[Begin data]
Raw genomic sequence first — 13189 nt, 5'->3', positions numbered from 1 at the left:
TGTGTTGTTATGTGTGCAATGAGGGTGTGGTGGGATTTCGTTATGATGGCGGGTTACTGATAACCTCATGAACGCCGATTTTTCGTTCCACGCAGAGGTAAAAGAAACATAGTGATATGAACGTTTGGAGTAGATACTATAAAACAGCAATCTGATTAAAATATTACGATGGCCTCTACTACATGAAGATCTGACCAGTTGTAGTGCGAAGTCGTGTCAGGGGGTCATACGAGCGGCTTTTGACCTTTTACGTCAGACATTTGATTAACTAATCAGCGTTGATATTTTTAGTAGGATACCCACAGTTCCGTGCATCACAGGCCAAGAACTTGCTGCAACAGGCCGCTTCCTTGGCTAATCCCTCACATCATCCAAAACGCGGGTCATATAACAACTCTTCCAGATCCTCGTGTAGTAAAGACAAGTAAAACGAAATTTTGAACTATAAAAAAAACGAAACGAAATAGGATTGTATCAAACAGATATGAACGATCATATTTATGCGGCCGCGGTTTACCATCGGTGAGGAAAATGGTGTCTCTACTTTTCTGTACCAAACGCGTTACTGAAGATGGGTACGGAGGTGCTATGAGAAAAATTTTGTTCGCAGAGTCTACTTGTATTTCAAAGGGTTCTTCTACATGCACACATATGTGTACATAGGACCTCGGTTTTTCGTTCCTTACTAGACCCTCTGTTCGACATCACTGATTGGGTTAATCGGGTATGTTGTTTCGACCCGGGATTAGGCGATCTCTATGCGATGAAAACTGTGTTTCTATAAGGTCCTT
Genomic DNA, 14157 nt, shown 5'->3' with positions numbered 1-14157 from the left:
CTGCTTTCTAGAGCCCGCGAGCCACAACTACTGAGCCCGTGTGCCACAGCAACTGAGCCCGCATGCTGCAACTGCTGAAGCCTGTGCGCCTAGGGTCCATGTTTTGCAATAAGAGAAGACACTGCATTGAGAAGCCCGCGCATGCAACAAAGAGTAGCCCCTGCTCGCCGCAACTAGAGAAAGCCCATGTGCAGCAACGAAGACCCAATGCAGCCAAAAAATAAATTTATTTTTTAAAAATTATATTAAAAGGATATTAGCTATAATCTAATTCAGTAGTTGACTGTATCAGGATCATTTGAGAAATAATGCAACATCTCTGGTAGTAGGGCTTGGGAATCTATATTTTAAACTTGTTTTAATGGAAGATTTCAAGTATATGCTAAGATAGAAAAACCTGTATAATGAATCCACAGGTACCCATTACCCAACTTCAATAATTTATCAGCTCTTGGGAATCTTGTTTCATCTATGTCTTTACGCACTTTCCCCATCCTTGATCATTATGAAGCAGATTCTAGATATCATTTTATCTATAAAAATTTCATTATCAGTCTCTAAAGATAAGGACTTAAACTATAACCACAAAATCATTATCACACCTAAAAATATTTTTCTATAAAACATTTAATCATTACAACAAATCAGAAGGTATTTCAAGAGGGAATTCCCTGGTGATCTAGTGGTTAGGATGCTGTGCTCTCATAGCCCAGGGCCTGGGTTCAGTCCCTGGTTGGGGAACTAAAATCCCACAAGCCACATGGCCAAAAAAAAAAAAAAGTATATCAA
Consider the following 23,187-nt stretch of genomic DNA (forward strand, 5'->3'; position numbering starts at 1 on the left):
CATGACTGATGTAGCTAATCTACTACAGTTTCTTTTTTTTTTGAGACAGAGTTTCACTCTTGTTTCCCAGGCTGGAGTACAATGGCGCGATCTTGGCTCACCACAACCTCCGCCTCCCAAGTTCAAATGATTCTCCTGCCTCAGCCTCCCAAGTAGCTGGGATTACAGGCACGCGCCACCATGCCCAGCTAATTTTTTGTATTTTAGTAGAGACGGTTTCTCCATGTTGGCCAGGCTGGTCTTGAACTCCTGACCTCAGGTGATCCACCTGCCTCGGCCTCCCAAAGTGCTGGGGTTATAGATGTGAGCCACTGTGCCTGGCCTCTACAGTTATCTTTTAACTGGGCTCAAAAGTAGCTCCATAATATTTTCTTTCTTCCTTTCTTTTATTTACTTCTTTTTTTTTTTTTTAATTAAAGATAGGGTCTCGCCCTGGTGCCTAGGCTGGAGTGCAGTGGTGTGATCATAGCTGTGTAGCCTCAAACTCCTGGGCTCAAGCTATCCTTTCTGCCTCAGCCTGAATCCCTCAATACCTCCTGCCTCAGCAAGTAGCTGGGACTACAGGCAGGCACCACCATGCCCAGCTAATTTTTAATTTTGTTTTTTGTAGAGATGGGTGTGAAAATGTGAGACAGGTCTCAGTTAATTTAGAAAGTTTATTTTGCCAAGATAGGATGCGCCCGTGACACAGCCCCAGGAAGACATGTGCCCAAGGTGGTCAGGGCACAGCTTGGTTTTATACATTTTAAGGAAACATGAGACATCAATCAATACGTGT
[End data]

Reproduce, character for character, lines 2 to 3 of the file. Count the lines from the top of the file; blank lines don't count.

TGTGTTGTTATGTGTGCAATGAGGGTGTGGTGGGATTTCGTTATGATGGCGGGTTACTGATAACCTCATGAACGCCGATTTTTCGTTCCACGCAGAGGTAAAAGAAACATAGTGATATGAACGTTTGGAGTAGATACTATAAAACAGCAATCTGATTAAAATATTACGATGGCCTCTACTACATGAAGATCTGACCAGTTGTAGTGCGAAGTCGTGTCAGGGGGTCATACGAGCGGCTTTTGACCTTTTACGTCAGACATTTGATTAACTAATCAGCGTTGATATTTTTAGTAGGATACCCACAGTTCCGTGCATCACAGGCCAAGAACTTGCTGCAACAGGCCGCTTCCTTGGCTAATCCCTCACATCATCCAAAACGCGGGTCATATAACAACTCTTCCAGATCCTCGTGTAGTAAAGACAAGTAAAACGAAATTTTGAACTATAAAAAAAACGAAACGAAATAGGATTGTATCAAACAGATATGAACGATCATATTTATGCGGCCGCGGTTTACCATCGGTGAGGAAAATGGTGTCTCTACTTTTCTGTACCAAACGCGTTACTGAAGATGGGTACGGAGGTGCTATGAGAAAAATTTTGTTCGCAGAGTCTACTTGTATTTCAAAGGGTTCTTCTACATGCACACATATGTGTACATAGGACCTCGGTTTTTCGTTCCTTACTAGACCCTCTGTTCGACATCACTGATTGGGTTAATCGGGTATGTTGTTTCGACCCGGGATTAGGCGATCTCTATGCGATGAAAACTGTGTTTCTATAAGGTCCTT
Genomic DNA, 14157 nt, shown 5'->3' with positions numbered 1-14157 from the left: